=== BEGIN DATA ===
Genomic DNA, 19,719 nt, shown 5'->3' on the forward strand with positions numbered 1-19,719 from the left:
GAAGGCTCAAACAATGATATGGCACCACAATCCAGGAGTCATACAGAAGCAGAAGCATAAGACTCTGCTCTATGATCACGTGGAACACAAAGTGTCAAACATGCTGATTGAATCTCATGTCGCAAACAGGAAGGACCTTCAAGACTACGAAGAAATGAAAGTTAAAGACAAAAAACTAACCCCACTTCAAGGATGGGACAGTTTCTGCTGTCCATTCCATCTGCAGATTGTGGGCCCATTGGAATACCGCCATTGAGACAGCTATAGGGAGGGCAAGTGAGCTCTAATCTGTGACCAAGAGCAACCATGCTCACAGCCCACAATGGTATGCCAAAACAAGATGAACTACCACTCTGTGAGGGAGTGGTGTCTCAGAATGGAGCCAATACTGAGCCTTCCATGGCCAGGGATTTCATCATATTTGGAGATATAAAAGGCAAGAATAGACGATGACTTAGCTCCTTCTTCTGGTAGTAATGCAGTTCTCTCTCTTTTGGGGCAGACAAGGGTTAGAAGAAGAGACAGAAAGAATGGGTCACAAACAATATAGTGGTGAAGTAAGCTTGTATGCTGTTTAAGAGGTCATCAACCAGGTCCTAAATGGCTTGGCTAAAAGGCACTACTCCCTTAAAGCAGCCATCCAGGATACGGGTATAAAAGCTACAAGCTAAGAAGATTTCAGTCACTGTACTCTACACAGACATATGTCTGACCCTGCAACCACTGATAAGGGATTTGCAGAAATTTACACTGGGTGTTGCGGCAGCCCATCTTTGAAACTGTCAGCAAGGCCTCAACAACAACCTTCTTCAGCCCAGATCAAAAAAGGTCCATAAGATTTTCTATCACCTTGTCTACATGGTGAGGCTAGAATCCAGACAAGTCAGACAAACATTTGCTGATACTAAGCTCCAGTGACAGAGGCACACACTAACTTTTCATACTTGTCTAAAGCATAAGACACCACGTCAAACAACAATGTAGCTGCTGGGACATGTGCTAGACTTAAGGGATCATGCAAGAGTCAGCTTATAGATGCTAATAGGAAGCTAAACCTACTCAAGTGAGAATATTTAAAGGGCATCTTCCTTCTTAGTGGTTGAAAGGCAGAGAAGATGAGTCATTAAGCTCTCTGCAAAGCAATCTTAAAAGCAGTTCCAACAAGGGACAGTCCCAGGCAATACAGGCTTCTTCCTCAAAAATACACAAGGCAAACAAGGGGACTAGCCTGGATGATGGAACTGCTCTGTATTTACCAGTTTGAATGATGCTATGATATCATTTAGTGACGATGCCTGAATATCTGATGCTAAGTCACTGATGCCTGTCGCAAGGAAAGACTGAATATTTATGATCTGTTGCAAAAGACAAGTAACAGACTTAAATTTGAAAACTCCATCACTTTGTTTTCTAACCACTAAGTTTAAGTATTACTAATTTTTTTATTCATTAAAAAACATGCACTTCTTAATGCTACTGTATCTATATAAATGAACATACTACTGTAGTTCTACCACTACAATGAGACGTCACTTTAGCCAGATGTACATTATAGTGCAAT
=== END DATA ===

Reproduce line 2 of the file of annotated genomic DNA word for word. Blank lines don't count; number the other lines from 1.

GAAGGCTCAAACAATGATATGGCACCACAATCCAGGAGTCATACAGAAGCAGAAGCATAAGACTCTGCTCTATGATCACGTGGAACACAAAGTGTCAAACATGCTGATTGAATCTCATGTCGCAAACAGGAAGGACCTTCAAGACTACGAAGAAATGAAAGTTAAAGACAAAAAACTAACCCCACTTCAAGGATGGGACAGTTTCTGCTGTCCATTCCATCTGCAGATTGTGGGCCCATTGGAATACCGCCATTGAGACAGCTATAGGGAGGGCAAGTGAGCTCTAATCTGTGACCAAGAGCAACCATGCTCACAGCCCACAATGGTATGCCAAAACAAGATGAACTACCACTCTGTGAGGGAGTGGTGTCTCAGAATGGAGCCAATACTGAGCCTTCCATGGCCAGGGATTTCATCATATTTGGAGATATAAAAGGCAAGAATAGACGATGACTTAGCTCCTTCTTCTGGTAGTAATGCAGTTCTCTCTCTTTTGGGGCAGACAAGGGTTAGAAGAAGAGACAGAAAGAATGGGTCACAAACAATATAGTGGTGAAGTAAGCTTGTATGCTGTTTAAGAGGTCATCAACCAGGTCCTAAATGGCTTGGCTAAAAGGCACTACTCCCTTAAAGCAGCCATCCAGGATACGGGTATAAAAGCTACAAGCTAAGAAGATTTCAGTCACTGTACTCTACACAGACATATGTCTGACCCTGCAACCACTGATAAGGGATTTGCAGAAATTTACACTGGGTGTTGCGGCAGCCCATCTTTGAAACTGTCAGCAAGGCCTCAACAACAACCTTCTTCAGCCCAGATCAAAAAAGGTCCATAAGATTTTCTATCACCTTGTCTACATGGTGAGGCTAGAATCCAGACAAGTCAGACAAACATTTGCTGATACTAAGCTCCAGTGACAGAGGCACACACTAACTTTTCATACTTGTCTAAAGCATAAGACACCACGTCAAACAACAATGTAGCTGCTGGGACATGTGCTAGACTTAAGGGATCATGCAAGAGTCAGCTTATAGATGCTAATAGGAAGCTAAACCTACTCAAGTGAGAATATTTAAAGGGCATCTTCCTTCTTAGTGGTTGAAAGGCAGAGAAGATGAGTCATTAAGCTCTCTGCAAAGCAATCTTAAAAGCAGTTCCAACAAGGGACAGTCCCAGGCAATACAGGCTTCTTCCTCAAAAATACACAAGGCAAACAAGGGGACTAGCCTGGATGATGGAACTGCTCTGTATTTACCAGTTTGAATGATGCTATGATATCATTTAGTGACGATGCCTGAATATCTGATGCTAAGTCACTGATGCCTGTCGCAAGGAAAGACTGAATATTTATGATCTGTTGCAAAAGACAAGTAACAGACTTAAATTTGAAAACTCCATCACTTTGTTTTCTAACCACTAAGTTTAAGTATTACTAATTTTTTTATTCATTAAAAAACATGCACTTCTTAATGCTACTGTATCTATATAAATGAACATACTACTGTAGTTCTACCACTACAATGAGACGTCACTTTAGCCAGATGTACATTATAGTGCAAT